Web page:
Road Allowance Kitten by Wilfred Burton, Illustrated by Christina Johns, Translated by Norman Fleury Published by Gabriel Dumont Institute Review by Shelley A. Leedahl $15.00 ISBN 978-1-926795-72-0 This bilingual (English and Michif) children’s picture book – with the green-and-yellow-eyed, plot-important kitten on the cover – gently tells a true and unpleasant story in prairie history: the poverty, hardship and displacement of the Road Allowance Métis. Like it sounds – and as explained in the back-notes – a road allowance is “a strip of [government-owned] land adjoining a parcel of surveyed land … set aside in case roads will be built in the future.” One need not know the historical truth to appreciate this well-delivered story about family and friendship, sharing, and both the joys and hardships of living a basic lifestyle, but it bears a reminder. After the 1885 Resistance, numerous Métis displaced from their traditional homes and land used scrap materials to build new, often uninsulated and tar paper-roofed shacks on road allowances. They worked for local farmers (ie: clearing fields of rocks and trees), and picked Seneca root and berries, grew gardens, trapped and hunted (though a 1939 law made year-round and unlicensed trapping and hunting illegal, and…

Goodbye Stress, Hello Life!
Your Nickel's Worth Publishing / 20 January 2017

Goodbye Stress, Hello Life! by Allan Kehler Published by Your Nickel’s Worth Publishing Review by Shelley A. Leedahl $15.95 ISBN 978-1-927756-53-9 Stress: every person deals with some amount of it. Some turn to vices (drugs, alcoholism, over-eating); some become angry, fearful, or depressed; many become physically ill; and fortunate others view stress as a challenge to be dealt with in positive ways (ie: changing routines, practicing mindfulness, exercising). If stress is threatening to sink you, reading Saskatonian Allan Kehler’s latest book, Goodbye Stress, Hello Life!, could be a swell start to swimming out of it. Kehler is a public presenter with a wealth of experience, both professional (addictions counsellor, clinical case manager, and college instructor) and personal (mental health and addiction issues) that fuel his authority on stress and living a healthier life. The blurb on Goodbye Stress, Hello Life! is a strong motivator for any potential readers: [Kehler] empowers you to take an honest look at what lies beneath your stressors, and provides the tools to heal through a holistic approach. You will be inspired to stop existing and start living …” What I appreciate most about this book is the great and diverse analogies Kehler employs, ie: he…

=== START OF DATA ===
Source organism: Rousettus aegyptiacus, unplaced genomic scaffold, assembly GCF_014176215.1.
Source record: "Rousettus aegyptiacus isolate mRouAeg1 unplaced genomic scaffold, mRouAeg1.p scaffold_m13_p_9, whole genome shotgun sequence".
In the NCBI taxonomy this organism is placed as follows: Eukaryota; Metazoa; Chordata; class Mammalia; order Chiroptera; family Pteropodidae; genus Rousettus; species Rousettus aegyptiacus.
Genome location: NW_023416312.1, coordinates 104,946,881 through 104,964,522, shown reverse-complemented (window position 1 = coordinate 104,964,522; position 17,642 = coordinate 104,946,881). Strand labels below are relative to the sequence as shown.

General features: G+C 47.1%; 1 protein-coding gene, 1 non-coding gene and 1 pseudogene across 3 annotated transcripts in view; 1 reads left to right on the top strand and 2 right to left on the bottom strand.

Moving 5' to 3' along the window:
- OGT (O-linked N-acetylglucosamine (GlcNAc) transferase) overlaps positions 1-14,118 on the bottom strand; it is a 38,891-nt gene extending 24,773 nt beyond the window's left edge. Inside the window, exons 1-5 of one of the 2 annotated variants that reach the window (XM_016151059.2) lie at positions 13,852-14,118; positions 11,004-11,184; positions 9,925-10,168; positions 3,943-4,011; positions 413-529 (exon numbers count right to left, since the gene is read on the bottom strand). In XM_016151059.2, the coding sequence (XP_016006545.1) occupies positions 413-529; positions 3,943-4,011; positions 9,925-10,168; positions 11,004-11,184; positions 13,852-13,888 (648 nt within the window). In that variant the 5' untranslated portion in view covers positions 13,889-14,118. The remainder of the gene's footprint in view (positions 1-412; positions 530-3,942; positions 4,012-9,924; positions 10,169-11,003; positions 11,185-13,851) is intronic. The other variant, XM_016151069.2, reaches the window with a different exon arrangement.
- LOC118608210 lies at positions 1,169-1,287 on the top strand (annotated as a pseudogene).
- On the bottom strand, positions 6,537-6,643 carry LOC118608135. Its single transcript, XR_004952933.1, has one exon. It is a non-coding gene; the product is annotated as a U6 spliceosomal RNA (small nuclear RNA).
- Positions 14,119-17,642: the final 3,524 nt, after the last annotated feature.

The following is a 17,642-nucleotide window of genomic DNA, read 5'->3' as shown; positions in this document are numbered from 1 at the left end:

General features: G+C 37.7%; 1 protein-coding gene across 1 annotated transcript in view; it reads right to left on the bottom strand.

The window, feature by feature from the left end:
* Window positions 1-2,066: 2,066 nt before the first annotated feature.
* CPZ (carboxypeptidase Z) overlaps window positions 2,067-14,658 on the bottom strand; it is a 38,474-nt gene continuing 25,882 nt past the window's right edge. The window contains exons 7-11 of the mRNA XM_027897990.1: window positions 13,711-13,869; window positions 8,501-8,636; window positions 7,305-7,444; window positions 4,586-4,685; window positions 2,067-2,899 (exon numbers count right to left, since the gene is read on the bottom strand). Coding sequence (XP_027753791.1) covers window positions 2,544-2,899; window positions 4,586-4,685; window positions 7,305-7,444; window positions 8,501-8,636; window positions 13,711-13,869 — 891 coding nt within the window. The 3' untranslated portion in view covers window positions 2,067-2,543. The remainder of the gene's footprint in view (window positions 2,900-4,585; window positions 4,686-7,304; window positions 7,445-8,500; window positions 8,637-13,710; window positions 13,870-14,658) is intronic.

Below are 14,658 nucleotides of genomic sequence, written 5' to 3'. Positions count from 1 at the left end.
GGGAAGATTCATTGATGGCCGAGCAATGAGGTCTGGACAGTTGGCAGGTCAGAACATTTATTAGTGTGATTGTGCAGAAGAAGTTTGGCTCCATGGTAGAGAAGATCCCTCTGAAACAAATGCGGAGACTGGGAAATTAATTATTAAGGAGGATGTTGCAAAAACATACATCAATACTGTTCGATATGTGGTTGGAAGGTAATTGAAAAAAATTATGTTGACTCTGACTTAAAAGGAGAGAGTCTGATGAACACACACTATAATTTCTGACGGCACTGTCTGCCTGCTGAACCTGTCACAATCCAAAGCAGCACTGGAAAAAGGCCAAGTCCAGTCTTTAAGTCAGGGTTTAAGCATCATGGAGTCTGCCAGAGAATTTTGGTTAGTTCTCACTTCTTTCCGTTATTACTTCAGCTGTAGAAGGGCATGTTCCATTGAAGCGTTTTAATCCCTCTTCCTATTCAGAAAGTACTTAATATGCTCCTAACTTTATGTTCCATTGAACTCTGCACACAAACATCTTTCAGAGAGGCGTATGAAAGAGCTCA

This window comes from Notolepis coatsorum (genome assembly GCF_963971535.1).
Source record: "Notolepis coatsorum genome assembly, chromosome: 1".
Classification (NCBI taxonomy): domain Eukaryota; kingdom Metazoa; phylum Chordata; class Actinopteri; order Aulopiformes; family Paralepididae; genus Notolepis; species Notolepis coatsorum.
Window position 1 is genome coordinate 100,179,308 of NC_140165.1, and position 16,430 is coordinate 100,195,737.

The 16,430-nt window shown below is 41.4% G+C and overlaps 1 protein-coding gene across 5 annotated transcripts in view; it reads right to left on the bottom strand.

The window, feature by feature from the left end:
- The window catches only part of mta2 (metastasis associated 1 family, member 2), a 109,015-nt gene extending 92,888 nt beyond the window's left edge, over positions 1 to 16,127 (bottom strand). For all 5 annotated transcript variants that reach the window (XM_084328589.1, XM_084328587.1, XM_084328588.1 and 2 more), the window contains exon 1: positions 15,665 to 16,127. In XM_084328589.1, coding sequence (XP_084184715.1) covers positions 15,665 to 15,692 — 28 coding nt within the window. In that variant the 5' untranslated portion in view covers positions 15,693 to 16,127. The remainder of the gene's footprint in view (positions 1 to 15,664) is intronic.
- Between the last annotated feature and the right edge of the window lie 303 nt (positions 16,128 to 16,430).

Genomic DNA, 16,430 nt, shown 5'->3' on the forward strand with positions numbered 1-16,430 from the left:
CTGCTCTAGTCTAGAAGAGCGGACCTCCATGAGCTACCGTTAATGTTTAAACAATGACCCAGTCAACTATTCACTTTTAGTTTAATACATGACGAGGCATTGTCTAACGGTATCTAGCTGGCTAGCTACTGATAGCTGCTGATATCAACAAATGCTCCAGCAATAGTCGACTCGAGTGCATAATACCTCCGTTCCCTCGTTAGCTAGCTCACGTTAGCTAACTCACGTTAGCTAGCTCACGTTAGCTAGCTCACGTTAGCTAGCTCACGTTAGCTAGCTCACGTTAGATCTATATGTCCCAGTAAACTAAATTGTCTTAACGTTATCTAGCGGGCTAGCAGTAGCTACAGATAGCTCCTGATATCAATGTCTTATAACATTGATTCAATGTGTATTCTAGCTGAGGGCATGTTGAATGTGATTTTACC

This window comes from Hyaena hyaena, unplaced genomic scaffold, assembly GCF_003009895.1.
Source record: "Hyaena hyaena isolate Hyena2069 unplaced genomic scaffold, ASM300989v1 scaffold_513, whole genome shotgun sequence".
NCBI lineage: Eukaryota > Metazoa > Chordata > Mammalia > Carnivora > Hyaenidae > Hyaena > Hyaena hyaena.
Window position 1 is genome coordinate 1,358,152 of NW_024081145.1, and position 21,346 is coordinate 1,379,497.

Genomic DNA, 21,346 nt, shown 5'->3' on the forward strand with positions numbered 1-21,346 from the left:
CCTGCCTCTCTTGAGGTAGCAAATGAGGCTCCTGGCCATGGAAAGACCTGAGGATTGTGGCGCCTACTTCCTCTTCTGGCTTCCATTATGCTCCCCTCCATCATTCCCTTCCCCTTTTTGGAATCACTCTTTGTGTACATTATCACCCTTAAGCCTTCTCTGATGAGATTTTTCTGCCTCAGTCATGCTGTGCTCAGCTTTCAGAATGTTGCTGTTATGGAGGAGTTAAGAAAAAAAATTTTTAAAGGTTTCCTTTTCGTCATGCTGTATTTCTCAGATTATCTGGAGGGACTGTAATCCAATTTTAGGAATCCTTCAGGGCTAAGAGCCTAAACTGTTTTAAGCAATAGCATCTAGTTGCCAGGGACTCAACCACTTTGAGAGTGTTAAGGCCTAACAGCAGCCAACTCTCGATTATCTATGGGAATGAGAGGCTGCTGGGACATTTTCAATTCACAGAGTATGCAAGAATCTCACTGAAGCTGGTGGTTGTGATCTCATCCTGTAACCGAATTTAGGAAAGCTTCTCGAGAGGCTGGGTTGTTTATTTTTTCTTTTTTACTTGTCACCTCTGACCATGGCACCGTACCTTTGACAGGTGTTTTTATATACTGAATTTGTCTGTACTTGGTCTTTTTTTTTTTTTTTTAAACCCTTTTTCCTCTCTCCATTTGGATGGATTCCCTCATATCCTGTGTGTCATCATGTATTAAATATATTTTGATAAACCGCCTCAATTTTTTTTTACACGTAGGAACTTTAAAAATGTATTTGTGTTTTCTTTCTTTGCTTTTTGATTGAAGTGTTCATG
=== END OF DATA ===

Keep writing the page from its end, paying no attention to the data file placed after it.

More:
Glad I Dropped In
Benchmark Press / 18 January 2017

Glad I Dropped In: A hodge-podge of memories and family lore by June Mitchell Published by Benchmark Press Review by Keith Foster $20.00 ISBN 978-1-927352-27-4 Anyone looking for the pure pleasure of getting lost in a good book need look no further than June Mitchell’s Glad I Dropped In: A hodge-podge of memories and family lore, a memoir sure to evoke both laughter and tears. June, or Junie as she refers to herself in the early portion of the book, tells her life story as she recalls it. In those earlier sections where she has no recollection, she narrates as an outside observer, based on what she heard from others. June inherits her socialist leanings from her parents. Her mother, Marjorie Cooper, becomes the third female Member of the Saskatchewan Legislature, serving four terms for the Co-operative Commonwealth Federation. June’s father, Edward Cooper, is a high school teacher and fellow member of the CCF. June also develops her social activism from her Aunt Luella. When she witnesses a man dragging a woman down the street, Luella calls police, who ignore her. She then adds that her father has just left the house with a hammer; the police respond immediately. June…

Been In the Storm So Long
Coteau Books / 18 January 2017

Been in the Storm So Long by Terry Jordan Published by Coteau Books Review by Shelley A. Leedahl $21.95 ISBN 9-781550-506877 I’ve long considered Terry Jordan to be a masterful writer, but if there’s any justice in the literary universe, his latest novel – the epic and historical Been in the Storm So Long – should earn him national award nominations. This captivating story centres on the sometimes discordant rhythms of family and community, the restless and hungry Atlantic, and the music that scores and changes lives. The mesmerizing tale moves with lyricism and grace, transporting readers from a small Nova Scotia fishing village to New Orleans. Protagonist John Healy is “just another sickly Irish infant begun in Sligo,” whose father moves the family to Canada for a brighter future. Jordan’s characters are imaginative storytellers and dreamers, some with peculiar gifts (ie: John has “the ability to listen to clouds”), and they’ve brought their superstitions across the pond. “There was sorcery everywhere on the water; be wary,” a young John is warned, “and it was left at that.” When a whale beaches on a shoal and the curious come to inspect (and slaughter) it, John’s mother claims that “Pure grief’d…